Authors of a debated flu transmission study discuss why such work is important and should be published.

Influenza virus A, Influenza virus A H5N1, Netherlands, United States, advisory committee, aerosol, animal, article, biological warfare, biological warfare agent, biosafety, diagnostic test, disease transmission, fatality, genetic reassortment, genetics, hazardous waste, human, influenza, influenza A (H5N1), information dissemination, mammal, national health organization, nonhuman, organization and management, orthomyxovirus infection, pandemic, pathogenicity, priority journal, program development, public health, public health service, publishing, short survey, virology, virus mutation, virus strain, virus transmission, virus virulence, world health organization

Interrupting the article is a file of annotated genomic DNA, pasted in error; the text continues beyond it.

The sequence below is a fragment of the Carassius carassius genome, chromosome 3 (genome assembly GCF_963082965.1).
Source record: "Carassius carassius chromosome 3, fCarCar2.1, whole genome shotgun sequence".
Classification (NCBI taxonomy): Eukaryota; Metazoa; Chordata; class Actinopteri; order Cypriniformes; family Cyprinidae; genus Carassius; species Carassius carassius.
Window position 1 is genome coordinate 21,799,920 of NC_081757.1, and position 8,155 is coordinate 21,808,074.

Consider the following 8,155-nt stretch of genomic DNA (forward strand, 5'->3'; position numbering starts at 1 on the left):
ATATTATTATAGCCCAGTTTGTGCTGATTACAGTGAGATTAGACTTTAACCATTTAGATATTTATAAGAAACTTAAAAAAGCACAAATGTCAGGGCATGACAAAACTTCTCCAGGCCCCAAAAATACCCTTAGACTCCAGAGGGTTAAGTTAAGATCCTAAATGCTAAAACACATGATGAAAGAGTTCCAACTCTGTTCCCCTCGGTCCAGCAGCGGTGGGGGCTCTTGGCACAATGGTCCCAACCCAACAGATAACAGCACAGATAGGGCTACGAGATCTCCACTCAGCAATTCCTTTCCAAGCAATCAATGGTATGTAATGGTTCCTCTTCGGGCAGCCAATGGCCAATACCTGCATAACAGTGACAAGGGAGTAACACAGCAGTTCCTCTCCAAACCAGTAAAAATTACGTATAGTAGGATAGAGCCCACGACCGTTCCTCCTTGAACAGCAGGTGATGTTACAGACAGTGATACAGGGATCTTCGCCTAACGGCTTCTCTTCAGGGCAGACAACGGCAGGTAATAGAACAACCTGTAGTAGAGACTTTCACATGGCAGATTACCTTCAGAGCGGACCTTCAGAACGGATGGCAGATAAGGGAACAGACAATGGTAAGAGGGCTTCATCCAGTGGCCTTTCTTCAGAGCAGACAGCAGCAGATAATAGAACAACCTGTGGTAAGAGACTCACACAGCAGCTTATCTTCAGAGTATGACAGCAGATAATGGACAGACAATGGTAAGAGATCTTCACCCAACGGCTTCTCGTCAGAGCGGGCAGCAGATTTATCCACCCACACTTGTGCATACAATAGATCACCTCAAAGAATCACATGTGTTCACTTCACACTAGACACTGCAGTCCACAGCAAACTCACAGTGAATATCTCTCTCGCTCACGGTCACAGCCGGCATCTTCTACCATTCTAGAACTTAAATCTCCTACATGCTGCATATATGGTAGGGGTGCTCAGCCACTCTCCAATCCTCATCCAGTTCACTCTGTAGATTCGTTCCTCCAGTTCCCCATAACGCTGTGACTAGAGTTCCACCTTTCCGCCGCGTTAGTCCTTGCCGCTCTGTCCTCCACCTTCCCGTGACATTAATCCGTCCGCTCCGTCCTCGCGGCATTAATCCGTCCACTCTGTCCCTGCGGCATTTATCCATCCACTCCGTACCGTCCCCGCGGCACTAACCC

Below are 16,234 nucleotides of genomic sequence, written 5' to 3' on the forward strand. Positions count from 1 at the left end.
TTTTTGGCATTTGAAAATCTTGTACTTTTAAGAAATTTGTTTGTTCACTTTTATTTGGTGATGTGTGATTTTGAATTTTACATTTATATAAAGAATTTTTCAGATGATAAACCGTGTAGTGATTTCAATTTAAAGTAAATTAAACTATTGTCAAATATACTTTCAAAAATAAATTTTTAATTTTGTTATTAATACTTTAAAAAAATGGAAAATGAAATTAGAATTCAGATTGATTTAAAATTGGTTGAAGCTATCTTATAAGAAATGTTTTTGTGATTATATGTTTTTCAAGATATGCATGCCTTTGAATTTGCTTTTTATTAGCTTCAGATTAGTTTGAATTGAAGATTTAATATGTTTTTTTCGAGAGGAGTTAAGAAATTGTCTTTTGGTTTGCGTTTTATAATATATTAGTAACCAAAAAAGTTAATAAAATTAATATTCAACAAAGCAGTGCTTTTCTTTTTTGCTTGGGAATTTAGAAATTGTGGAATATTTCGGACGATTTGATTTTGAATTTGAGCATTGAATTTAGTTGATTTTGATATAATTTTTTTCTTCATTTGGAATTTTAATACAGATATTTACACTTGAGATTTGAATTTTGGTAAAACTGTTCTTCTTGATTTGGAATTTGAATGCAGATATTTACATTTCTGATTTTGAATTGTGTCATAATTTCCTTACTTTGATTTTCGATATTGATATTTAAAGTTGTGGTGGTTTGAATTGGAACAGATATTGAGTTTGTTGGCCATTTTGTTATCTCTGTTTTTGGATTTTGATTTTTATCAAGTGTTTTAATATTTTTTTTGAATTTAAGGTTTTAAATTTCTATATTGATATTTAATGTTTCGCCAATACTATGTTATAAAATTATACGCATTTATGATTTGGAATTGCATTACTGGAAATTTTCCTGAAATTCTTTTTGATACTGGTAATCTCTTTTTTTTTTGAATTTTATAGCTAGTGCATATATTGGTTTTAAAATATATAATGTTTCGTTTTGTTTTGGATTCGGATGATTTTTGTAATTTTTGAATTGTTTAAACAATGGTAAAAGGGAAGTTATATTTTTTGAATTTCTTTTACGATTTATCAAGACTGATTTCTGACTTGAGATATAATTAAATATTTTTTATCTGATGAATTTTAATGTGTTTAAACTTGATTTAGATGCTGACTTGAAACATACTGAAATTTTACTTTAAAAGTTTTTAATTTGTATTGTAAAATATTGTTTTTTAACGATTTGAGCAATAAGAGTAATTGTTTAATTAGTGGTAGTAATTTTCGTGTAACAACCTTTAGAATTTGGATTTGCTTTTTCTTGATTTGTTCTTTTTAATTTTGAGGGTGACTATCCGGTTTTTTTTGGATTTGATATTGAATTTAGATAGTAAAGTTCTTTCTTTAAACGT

dx.doi.org/10.1126/science.1218376, hdl.handle.net/1765/39193
Science
Erasmus MC: University Medical Center Rotterdam

Fouchier, R.A.M, Herfst, S, & Osterhaus, A.D.M.E. (2012). Restricted data on influenza H5N1 virus transmission. Science, 335(6069), 662–663. doi:10.1126/science.1218376